These are just a few of the ways I’ve failed as a mom. I could go on and on.
Even though I know from experience that vulnerability is often the way to healing, I’ve been afraid to share about my failures and ignorance with other moms. So often we compare ourselves to others as a way to make ourselves feel better about how great we are, or to beat ourselves over the head with how horrible we are. I didn’t feel like inflating the egos of other mommies with my stories of weakness. What can I say, my competitive side was flaring up a bit. And with all the unsolicited advice you get, sometimes you just don’t want to share with anyone.
You know how so many women once they get pregnant start referring to themselves as a “mama” almost exclusively? I didn’t want to do that. I said it was because mom culture weirded me out, but it was deeper than that. I didn’t want to claim being a “mama” as who I was, because I didn’t want failure to be a part of my identity. And failure seemed to be a theme for me during my motherhood experience.
When I was growing up I liked being identified by things I was good at, and that varied over the years. Whether it was school, soccer, art, or writing, I liked being known as a creative writer, a tough athlete, a bright student, etc. I wanted to be the best at everything I did, and if I didn’t think I had a chance at being competitive, I didn’t even want to try.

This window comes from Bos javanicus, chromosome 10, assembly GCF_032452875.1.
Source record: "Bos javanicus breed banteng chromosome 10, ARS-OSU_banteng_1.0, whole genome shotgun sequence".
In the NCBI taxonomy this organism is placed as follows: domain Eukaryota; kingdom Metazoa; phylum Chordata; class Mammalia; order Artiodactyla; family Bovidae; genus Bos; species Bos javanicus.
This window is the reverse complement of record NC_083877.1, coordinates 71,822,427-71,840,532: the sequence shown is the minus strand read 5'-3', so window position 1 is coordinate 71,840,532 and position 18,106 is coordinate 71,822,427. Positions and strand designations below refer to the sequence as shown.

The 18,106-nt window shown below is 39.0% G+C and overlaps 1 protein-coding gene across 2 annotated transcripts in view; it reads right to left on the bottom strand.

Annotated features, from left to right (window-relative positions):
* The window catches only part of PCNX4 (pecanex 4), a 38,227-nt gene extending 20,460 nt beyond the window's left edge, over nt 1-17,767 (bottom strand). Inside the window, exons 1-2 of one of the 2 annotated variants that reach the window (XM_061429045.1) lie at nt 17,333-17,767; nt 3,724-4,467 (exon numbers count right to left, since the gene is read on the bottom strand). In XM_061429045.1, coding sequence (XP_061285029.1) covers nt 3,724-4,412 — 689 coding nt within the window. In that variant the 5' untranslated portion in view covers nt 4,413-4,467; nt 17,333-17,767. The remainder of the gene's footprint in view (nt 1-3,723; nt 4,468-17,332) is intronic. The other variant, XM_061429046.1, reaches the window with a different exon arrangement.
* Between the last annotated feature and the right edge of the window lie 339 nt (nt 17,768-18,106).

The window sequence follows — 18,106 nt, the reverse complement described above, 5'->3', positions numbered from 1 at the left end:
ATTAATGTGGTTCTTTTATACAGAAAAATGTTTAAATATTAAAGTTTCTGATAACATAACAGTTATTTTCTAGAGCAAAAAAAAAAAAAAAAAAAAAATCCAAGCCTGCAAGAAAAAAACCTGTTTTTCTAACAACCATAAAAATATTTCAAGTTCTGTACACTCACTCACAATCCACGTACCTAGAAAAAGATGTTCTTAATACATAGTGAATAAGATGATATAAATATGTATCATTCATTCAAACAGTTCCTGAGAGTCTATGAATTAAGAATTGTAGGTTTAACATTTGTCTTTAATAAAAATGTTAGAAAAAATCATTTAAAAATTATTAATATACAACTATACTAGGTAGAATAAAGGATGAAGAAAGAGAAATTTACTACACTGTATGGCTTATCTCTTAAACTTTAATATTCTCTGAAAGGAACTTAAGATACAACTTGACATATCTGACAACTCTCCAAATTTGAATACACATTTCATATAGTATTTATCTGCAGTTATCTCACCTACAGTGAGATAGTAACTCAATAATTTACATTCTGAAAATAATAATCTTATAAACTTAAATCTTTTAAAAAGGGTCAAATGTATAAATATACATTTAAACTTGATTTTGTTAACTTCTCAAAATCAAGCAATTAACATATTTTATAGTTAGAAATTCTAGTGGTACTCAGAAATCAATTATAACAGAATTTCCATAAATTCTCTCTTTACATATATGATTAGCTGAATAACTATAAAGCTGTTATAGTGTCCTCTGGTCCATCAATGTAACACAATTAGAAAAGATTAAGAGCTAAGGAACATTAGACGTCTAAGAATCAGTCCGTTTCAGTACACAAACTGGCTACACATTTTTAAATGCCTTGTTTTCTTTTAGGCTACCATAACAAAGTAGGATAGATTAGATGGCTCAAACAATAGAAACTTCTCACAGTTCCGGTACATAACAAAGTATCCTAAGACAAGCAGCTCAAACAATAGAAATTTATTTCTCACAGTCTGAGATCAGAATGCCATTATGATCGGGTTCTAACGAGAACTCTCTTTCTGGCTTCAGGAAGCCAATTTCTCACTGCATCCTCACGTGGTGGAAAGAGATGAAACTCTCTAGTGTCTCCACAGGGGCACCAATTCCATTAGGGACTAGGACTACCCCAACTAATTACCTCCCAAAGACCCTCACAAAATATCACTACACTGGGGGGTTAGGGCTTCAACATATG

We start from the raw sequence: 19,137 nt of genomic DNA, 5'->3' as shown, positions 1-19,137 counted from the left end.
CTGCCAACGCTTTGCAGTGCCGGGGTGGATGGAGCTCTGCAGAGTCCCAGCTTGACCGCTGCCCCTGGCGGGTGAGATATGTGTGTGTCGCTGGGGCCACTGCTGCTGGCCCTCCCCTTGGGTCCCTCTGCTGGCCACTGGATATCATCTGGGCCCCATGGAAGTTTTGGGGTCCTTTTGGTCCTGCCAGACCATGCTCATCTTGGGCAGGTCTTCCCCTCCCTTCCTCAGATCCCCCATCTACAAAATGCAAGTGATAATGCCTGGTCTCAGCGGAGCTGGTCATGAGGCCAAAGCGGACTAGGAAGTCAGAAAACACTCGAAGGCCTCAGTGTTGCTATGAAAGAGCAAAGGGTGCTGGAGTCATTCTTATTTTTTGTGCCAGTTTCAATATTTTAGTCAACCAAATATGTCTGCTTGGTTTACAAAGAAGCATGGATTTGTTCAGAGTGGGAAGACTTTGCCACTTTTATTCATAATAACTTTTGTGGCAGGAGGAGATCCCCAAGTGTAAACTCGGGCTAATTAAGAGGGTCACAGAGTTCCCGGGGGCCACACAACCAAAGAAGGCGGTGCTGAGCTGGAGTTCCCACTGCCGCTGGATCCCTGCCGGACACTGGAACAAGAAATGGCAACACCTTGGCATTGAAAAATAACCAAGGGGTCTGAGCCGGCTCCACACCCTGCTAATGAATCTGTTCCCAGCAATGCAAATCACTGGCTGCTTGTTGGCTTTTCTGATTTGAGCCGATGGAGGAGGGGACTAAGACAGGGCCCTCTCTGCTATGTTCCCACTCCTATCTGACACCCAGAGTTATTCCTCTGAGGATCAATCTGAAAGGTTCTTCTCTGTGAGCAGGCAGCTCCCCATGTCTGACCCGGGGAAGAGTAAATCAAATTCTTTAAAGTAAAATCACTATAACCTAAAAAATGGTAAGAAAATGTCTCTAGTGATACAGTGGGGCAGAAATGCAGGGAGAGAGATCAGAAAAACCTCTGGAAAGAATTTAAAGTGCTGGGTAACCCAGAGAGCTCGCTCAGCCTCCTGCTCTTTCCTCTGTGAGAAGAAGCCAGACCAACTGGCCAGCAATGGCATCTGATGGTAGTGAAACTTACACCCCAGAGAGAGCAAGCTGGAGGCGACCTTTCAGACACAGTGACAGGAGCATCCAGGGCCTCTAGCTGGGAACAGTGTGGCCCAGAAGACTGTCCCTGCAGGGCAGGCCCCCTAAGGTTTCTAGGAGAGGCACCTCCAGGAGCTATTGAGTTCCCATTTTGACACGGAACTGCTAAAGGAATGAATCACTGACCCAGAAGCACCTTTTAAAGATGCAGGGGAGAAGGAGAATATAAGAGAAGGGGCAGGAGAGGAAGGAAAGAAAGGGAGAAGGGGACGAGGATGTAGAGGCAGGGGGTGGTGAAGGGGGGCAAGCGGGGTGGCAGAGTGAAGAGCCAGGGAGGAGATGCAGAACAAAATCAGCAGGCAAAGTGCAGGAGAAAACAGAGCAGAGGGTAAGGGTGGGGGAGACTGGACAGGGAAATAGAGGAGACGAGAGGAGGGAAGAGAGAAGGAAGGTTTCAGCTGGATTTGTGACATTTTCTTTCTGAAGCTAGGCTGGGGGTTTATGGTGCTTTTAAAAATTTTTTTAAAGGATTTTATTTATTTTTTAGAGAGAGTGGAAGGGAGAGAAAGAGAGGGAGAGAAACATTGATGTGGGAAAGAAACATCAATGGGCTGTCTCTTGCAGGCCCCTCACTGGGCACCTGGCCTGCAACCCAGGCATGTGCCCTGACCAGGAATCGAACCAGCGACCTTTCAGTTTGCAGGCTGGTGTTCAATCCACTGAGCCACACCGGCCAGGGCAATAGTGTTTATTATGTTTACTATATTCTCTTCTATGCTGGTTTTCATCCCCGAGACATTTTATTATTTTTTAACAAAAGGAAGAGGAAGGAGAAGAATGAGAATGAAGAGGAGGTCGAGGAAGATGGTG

When I became a mom, my life changed forever. And for the first time, my identity had bigger implications than my own sense of self and ego issues. If I continued failing at this new role of mommy, I was not only failing myself, but this little girl I love more than life itself. Her life, physical and eternal, is weighing in the balance. If I fail her, I could never forgive myself.
More than my fears about what I ate during my pregnancy and parenting styles, I was worried that I could do something to push her away from Jesus. Jesus, the Savior I wanted her to know so desperately I cried every time I thought about it.
When Lucy was 8 months old, we went to a homeschool conference with my mom. It was one of the first forward-thinking things I had done as a mother, but it was mostly because my mom invited us and it was free for us to go. At the conference Tim and I commented to my mom about how strongly the families and speakers seemed to identify themselves as “homeschoolers.” My mom responded, “Homeschooling is great, but just like anything else when we add it to the gospel, or make it our gospel, it will fail us.”
I have been thinking about what my mom said lately and how it relates to anything we place our identity in, whether that is being a mama, a wife, a writer, a student, or any other career path or hobby.
We look to our identity to give us meaning and purpose in life. When we do that, the things we place our identity in bear the weight of our need for saving. We ask them to be our gospel, whether that’s motherhood, a career, homeschooling, hobbies, etc. But they will come down with a crash when we fail at them or they fail us in our times of deepest need.